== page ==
Get started with Node.js (Part One: Node)

Flatiron School, where I attended for Web Development, was great. As a student, you always had a new lab or a README to click finish and watch the donut turn green (you Flatiron students know what I’m talking about). However, as a programmer being released into the wild, you realize even more how big the jungle of untapped knowledge is (hint: it’s bigger than you think).

Angular 2, React, Node, the list doesn’t end. For each framework or library, you find people who love it & even more who absolutely hate it. It’s hard to pick what direction to go. The bottom line is, put your blinders on, pick one, and master it.

After three Angular projects where I setup with a Rails backend and scrolling through hundreds of files I didn’t need (especially if you aren’t using a database), you know there’s a better way. Enter Node.js. Node is basically Rack if you’re coming from Ruby on Rails, but it’s all Javascript. It’s awesome. If you’d like to fork and clone this project to follow along, go here.

Step one (in your terminal, folks):

mkdir node-blog-part-1

We’re just building files here so we can understand what’s going on. If you’re coming from Rails, you’re familiar with generators, but let’s just keep it simple for now.

touch index.html

Create your index page here (still in Terminal), and fill it with this:

<!-- index.html -->
<!DOCTYPE html>
<title>Node Blog -- Part 1</title>
<body>Hello World!</body>

Something simple for now, and you’re ready to go when it’s time to add your code. If you don’t have Node installed, you’ll need it. Node installation includes the npm package manager, which, in comparison to the Ruby universe, is equivalent to Ruby Gems. The below code starts a Node utility to build your project. You’re going to get some questions from this utility, and to step through these, see comments below for explanations. If you want to skip the utility, add the ‘-y’ flag, like so: ‘npm init -y’.

npm init

Below is the extent of the utility:

name: (test) //project name!
version: (1.0.0)
description: test node app
entry point: (index.js) //where your app lives
test command: //your script command to run tests
git repository: //github repo URI
author: jlachance
license: (ISC) MIT
About to write to /Users/Joe/Desktop/test/package.json:
“name”: “test”,
“version”: “1.0.0”,
“description”: “test node app”,
“main”: “index.js”,
“scripts”: {
“test”: “echo \”Error: no test specified\” && exit 1"
“repository”: {
“type”: “git”,
“url”: “git+"
“author”: “jlachance”,
“license”: “MIT”,
“bugs”: {
“url”: “"
“homepage”: “"
Is this ok? (yes)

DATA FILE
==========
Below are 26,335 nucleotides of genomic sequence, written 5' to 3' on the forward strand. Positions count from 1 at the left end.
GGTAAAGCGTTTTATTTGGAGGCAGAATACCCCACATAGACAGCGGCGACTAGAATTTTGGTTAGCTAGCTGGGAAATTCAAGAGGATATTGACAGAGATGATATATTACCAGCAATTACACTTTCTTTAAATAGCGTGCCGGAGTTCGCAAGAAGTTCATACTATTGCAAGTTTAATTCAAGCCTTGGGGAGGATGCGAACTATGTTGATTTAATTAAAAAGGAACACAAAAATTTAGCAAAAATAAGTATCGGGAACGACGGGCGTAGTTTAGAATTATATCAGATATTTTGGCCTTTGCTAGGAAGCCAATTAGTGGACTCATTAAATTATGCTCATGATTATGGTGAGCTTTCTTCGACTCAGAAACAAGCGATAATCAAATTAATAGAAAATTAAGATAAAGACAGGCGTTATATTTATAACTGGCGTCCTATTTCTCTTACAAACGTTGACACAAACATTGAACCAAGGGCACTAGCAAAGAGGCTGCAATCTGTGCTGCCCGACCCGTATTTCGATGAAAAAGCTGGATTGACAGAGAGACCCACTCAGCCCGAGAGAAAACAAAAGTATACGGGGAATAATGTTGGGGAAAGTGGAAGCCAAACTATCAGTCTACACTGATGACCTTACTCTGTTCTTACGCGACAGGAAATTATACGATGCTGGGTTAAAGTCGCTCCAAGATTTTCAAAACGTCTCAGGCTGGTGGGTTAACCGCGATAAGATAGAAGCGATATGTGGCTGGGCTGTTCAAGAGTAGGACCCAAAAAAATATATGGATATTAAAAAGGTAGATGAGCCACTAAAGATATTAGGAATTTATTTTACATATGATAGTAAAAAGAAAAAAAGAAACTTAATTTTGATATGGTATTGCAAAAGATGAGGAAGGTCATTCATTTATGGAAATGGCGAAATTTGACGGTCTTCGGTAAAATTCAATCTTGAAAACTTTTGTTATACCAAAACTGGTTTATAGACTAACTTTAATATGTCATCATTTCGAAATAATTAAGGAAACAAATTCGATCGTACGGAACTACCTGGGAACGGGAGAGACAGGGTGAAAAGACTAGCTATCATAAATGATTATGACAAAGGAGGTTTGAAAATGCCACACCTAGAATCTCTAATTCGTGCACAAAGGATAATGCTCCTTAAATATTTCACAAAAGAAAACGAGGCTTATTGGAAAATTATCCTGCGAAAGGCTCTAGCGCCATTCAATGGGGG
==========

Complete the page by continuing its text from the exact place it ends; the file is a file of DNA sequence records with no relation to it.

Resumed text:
This is going to generate your package.json file, which allows you to install all your dependencies, which you may want to add after running ‘npm init’. For the scope of part 1 of this blog, let’s skip this for now. We need to get a basic page up and running first!

Node Servers

This next section will step you through how to build a server in node. There are a lot of ways to do this, and this stack overflow is a good resource for folks wanting to try some different solutions:

I personally like the simplicity of the code using Express for our Node server, so let’s get to it. Enter:

npm install express --save

the ‘ — save’ flag adds ‘express’ to your package.json dependencies so it will be included with your project files. By running this, you’ll notice you’re also creating a ‘node_modules’ folder, which is where Node stores all of your modules, like ‘express’. We’ll come back to these in the next part of this blog.

Let’s create a file in your ‘node-blog-part-1’ directory called ‘server.js’:

touch server.js

Add this code to the ‘server.js’ file (note: this code may copy funky. Double check with syntax highlighting):

var express = require(‘express’);
var app = express();
console.log(‘Server started at localhost:8080');

Let’s discuss the above code:

Line 1: we’re requiring the express module.

Line 2: we’re starting a new Express application.

Line 3: This is creating the server on our express application. Without going too deep into the weeds, we’re statically serving all of our files under our base directory.

Line 4: We’re telling our Express server to listen to port 8080.

Line 5: We don’t need this, but it’s really nice to know that this is running, so we log the above to the terminal.

Note: This is all part of what is called Middleware. Middleware are requests that are run between the client request and the servers’ answer to those requests. Think of this as the Peanut Butter & Jelly between the bread slices of our Node Server and our front end.

run (in your terminal):

node server.js

and you should see this if you navigate to http://localhost:8080:

You’ve got Node running! Let’s talk about Webpack and Angular in the following blogs.

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